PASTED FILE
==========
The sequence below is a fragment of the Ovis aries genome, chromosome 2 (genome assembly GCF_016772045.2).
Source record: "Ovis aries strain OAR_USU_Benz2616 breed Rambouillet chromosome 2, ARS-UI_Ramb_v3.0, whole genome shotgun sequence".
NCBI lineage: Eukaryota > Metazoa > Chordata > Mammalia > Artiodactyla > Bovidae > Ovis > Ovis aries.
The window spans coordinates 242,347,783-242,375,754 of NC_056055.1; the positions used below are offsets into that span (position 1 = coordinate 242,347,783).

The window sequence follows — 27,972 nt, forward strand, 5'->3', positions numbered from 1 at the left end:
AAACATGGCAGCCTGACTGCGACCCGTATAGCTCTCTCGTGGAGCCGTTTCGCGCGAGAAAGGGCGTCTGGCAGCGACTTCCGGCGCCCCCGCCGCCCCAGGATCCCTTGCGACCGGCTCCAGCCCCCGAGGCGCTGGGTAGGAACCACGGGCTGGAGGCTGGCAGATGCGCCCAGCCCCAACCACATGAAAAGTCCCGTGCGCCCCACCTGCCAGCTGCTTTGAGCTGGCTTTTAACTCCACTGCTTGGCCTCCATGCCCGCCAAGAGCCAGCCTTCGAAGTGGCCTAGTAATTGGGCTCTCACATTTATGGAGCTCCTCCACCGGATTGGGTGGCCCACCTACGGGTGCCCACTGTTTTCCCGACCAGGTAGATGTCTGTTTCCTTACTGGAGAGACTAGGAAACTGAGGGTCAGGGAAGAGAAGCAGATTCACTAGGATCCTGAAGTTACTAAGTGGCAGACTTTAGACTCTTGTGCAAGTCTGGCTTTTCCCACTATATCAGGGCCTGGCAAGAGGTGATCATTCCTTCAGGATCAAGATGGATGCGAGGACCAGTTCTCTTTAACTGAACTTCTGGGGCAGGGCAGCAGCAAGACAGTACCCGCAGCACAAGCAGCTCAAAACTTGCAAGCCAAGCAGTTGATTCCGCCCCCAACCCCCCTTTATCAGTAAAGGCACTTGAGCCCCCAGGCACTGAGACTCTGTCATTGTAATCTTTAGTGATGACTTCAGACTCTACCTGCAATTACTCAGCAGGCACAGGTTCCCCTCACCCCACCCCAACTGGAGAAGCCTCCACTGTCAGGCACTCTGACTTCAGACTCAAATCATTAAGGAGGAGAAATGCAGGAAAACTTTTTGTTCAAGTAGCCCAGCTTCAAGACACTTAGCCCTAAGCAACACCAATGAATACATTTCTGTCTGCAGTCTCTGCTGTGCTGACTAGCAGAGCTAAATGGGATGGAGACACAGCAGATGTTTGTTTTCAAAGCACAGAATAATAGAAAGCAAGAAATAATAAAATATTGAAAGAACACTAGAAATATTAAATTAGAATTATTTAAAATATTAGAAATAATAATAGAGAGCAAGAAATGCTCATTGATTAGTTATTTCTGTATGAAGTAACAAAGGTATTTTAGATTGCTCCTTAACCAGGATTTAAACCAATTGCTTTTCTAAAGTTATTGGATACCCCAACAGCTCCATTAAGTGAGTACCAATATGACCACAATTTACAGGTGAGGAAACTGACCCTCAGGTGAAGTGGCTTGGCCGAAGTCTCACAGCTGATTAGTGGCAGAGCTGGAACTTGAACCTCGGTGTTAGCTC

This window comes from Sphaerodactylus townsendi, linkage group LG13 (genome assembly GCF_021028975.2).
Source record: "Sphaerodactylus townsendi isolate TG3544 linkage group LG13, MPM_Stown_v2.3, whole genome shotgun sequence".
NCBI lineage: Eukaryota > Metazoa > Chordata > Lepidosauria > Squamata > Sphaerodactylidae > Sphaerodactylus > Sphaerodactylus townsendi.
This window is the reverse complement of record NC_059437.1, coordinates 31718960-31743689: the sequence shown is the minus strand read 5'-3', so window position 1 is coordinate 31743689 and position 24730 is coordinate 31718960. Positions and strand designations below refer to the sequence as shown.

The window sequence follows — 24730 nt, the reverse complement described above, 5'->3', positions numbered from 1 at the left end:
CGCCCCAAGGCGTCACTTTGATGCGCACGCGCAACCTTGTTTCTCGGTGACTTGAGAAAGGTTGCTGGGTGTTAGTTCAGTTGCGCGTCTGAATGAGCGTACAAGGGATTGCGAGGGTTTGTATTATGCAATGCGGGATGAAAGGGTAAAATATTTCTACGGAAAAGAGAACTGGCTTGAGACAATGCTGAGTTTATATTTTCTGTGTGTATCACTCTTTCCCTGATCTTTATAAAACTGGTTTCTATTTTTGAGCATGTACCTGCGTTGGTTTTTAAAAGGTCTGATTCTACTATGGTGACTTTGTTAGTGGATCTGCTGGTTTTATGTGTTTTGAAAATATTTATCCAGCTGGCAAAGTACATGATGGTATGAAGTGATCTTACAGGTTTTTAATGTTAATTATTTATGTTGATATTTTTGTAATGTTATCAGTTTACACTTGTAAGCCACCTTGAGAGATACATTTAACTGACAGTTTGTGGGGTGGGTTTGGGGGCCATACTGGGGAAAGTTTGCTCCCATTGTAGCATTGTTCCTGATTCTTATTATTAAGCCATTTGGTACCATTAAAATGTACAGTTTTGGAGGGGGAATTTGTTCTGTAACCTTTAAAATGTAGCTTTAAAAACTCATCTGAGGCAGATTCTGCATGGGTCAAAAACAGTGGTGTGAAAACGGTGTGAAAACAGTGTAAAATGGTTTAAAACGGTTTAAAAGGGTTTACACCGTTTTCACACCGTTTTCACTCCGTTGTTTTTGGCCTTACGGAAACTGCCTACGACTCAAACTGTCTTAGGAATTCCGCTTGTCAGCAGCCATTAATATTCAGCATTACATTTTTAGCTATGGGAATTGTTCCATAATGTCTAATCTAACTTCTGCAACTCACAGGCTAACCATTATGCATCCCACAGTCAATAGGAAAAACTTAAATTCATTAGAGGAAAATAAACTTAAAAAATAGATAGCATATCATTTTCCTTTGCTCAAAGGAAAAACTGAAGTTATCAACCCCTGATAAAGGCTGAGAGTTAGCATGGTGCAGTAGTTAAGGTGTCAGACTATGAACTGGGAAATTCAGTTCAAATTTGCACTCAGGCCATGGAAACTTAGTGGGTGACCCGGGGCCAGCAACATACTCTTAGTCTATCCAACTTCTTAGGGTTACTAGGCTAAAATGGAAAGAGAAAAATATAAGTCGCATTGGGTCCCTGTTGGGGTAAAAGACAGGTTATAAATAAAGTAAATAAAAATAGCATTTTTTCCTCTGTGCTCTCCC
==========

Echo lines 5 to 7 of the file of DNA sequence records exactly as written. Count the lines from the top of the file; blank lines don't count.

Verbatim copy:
The window sequence follows — 27,972 nt, forward strand, 5'->3', positions numbered from 1 at the left end:
AAACATGGCAGCCTGACTGCGACCCGTATAGCTCTCTCGTGGAGCCGTTTCGCGCGAGAAAGGGCGTCTGGCAGCGACTTCCGGCGCCCCCGCCGCCCCAGGATCCCTTGCGACCGGCTCCAGCCCCCGAGGCGCTGGGTAGGAACCACGGGCTGGAGGCTGGCAGATGCGCCCAGCCCCAACCACATGAAAAGTCCCGTGCGCCCCACCTGCCAGCTGCTTTGAGCTGGCTTTTAACTCCACTGCTTGGCCTCCATGCCCGCCAAGAGCCAGCCTTCGAAGTGGCCTAGTAATTGGGCTCTCACATTTATGGAGCTCCTCCACCGGATTGGGTGGCCCACCTACGGGTGCCCACTGTTTTCCCGACCAGGTAGATGTCTGTTTCCTTACTGGAGAGACTAGGAAACTGAGGGTCAGGGAAGAGAAGCAGATTCACTAGGATCCTGAAGTTACTAAGTGGCAGACTTTAGACTCTTGTGCAAGTCTGGCTTTTCCCACTATATCAGGGCCTGGCAAGAGGTGATCATTCCTTCAGGATCAAGATGGATGCGAGGACCAGTTCTCTTTAACTGAACTTCTGGGGCAGGGCAGCAGCAAGACAGTACCCGCAGCACAAGCAGCTCAAAACTTGCAAGCCAAGCAGTTGATTCCGCCCCCAACCCCCCTTTATCAGTAAAGGCACTTGAGCCCCCAGGCACTGAGACTCTGTCATTGTAATCTTTAGTGATGACTTCAGACTCTACCTGCAATTACTCAGCAGGCACAGGTTCCCCTCACCCCACCCCAACTGGAGAAGCCTCCACTGTCAGGCACTCTGACTTCAGACTCAAATCATTAAGGAGGAGAAATGCAGGAAAACTTTTTGTTCAAGTAGCCCAGCTTCAAGACACTTAGCCCTAAGCAACACCAATGAATACATTTCTGTCTGCAGTCTCTGCTGTGCTGACTAGCAGAGCTAAATGGGATGGAGACACAGCAGATGTTTGTTTTCAAAGCACAGAATAATAGAAAGCAAGAAATAATAAAATATTGAAAGAACACTAGAAATATTAAATTAGAATTATTTAAAATATTAGAAATAATAATAGAGAGCAAGAAATGCTCATTGATTAGTTATTTCTGTATGAAGTAACAAAGGTATTTTAGATTGCTCCTTAACCAGGATTTAAACCAATTGCTTTTCTAAAGTTATTGGATACCCCAACAGCTCCATTAAGTGAGTACCAATATGACCACAATTTACAGGTGAGGAAACTGACCCTCAGGTGAAGTGGCTTGGCCGAAGTCTCACAGCTGATTAGTGGCAGAGCTGGAACTTGAACCTCGGTGTTAGCTC

This window comes from Sphaerodactylus townsendi, linkage group LG13 (genome assembly GCF_021028975.2).